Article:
NASA’s InSight lander detected seismic waves from four space rocks that crashed into Mars in 2020 and 2021. Not only do these represent the first impacts detected by the spacecraft’s seismometer since landing from InSight on the red planet in 2018, but it is also the first time seismic and acoustic waves from an impact have been detected on Mars.
A new paper published Monday in Nature Geoscience details the impacts, which ranged between 85 km and 290 km from InSight’s location, a region of Mars called Elysium Planitia.
The first of four confirmed meteoroids – the term used to refer to space rocks before they hit the ground – made the most spectacular entry: it entered Mars’ atmosphere on September 5, 2021, exploding in au minus three shards that each left a crater behind. .
Then, NASA’s Mars Reconnaissance Orbiter flew over the estimated impact site to confirm the location. The orbiter used its black-and-white pop-up camera to reveal three dark dots on the surface. After locating these points, the orbiter team used the High-Resolution Imaging Science Experiment, or HiRISE, camera to get a color close-up of the craters (the meteoroid could have left additional craters on the surface, but they would be too small to see in the HiRISE images).
“After three years of waiting for InSight to detect an impact, these craters were magnificent,” said Ingrid Daubar of Brown University, co-author of the paper and Mars impact expert.
After combing through past data, scientists confirmed that three more impacts occurred on May 27, 2020; February 18, 2021; and August 31, 2021.
Researchers wonder why they haven’t detected more meteorite impacts on Mars. The red planet sits next to the solar system’s main asteroid belt, which provides enough space rock to scar the planet’s surface. Because Mars’ atmosphere is only 1% thicker than Earth’s, more meteoroids pass through it without disintegrating.
InSight’s seismometer has detected more than 1,300 Marchquakes. Provided by the French space agency, the Center National d’Etudes Spatiales, the instrument is so sensitive that it can detect seismic waves thousands of kilometers away. But the September 5, 2021 event marks the first time an impact has been confirmed as the cause of such waves.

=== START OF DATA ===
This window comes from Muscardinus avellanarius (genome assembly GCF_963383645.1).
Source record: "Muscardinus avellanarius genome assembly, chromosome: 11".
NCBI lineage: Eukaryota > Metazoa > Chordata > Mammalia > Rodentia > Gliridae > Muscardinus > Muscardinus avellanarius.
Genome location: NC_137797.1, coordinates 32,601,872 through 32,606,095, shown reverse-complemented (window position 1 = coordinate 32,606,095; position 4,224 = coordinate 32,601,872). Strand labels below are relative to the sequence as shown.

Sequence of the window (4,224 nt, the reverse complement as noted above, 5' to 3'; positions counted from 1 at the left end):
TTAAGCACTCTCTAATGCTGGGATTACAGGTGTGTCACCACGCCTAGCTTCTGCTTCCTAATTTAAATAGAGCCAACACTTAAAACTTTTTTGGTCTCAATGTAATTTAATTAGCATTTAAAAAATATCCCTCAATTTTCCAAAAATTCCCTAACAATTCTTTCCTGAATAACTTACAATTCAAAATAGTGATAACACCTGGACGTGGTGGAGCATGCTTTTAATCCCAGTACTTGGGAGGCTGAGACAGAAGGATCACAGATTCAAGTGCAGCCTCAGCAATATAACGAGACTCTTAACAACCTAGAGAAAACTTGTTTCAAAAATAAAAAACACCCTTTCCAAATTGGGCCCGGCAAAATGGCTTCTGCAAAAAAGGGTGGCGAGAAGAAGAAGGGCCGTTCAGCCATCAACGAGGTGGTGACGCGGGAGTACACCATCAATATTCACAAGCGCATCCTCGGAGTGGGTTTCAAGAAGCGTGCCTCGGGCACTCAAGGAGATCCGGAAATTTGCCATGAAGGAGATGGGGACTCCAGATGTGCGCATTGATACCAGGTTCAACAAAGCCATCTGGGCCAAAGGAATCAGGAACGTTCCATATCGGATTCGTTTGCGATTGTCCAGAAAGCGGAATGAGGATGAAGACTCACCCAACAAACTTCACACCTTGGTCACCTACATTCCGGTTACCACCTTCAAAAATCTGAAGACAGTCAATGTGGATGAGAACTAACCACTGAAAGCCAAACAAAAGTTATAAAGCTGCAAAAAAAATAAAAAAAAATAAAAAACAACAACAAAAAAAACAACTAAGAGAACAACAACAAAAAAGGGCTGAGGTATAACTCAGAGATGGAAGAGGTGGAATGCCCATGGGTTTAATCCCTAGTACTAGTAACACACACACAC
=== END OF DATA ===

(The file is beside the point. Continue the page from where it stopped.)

The InSight team suspects other impacts may have been masked by wind noise or seasonal changes in the atmosphere. But now that the distinctive seismic signature of an impact on Mars has been uncovered, scientists expect to find more hiding places in InSight’s nearly four years of data.
The sound of a meteoroid hitting Mars – created from data recorded by NASA’s InSight lander – sounds like a “bloop” due to a particular atmospheric effect. In this audio clip, the sound can be heard three times: when the meteoroid enters the Martian atmosphere, explodes into pieces and impacts the surface. Credit: NASA/JPL-Caltech/CNES/IPGP
The Science Behind Strikes
The seismic data offers various clues that will help researchers better understand the Red Planet. Most earthquakes are caused by underground rocks cracking due to heat and pressure. Studying how the resulting seismic waves change as they travel through different materials provides scientists with a way to study the crust, mantle, and core of Mars.
The four meteoroid impacts confirmed so far have produced small earthquakes of magnitude no greater than 2.0. These smaller earthquakes only provide scientists with a glimpse of the Martian crust, while seismic signals from larger earthquakes, such as the magnitude 5 event in May 2022, can also reveal details about the mantle and core of the planet.
But the impacts will be key to refining the Mars timeline. “Impacts are the clocks of the solar system,” says the paper’s lead author, Raphael Garcia of the Institut Supérieur de l’Aéronautique et de l’Espace. “We need to know the impact rate today to estimate the age of the different surfaces.”
Scientists can approximate the age of a planet’s surface by counting its impact craters: the more they see, the older the surface. By calibrating their statistical models based on how often they see impacts occurring now, scientists can then estimate how many additional impacts occurred earlier in the solar system’s history.
Data from InSight, combined with orbital images, can be used to reconstruct a meteoroid’s path and the size of its shock wave. Each meteoroid creates a shock wave when it hits the atmosphere and an explosion when it hits the ground. These events send sound waves into the atmosphere. The larger the explosion, the more that sound wave tilts the ground when it hits InSight. The lander’s seismometer is sensitive enough to measure the tilt of the ground from such an event and in which direction.
“We’re learning more about the impact process itself,” says Garcia. “We can now match different sizes of craters to specific seismic and acoustic waves.”
The lander still has time to study Mars. The buildup of dust on the lander’s solar panels reduces its power and will eventually cause the spacecraft to shut down. Predicting precisely when is difficult, but based on the latest power readings, engineers now believe the lander could shut down between October this year and January 2023.
Featured Image: These craters were formed by a September 5, 2021 meteoroid impact on Mars, the first to be detected by NASA’s InSight. Taken by NASA’s Mars Reconnaissance Orbiter, this color-enhanced image highlights dust and ground disturbed by the impact in blue to make details more visible to the human eye.
Credits: NASA/JPL-Caltech/University of Arizona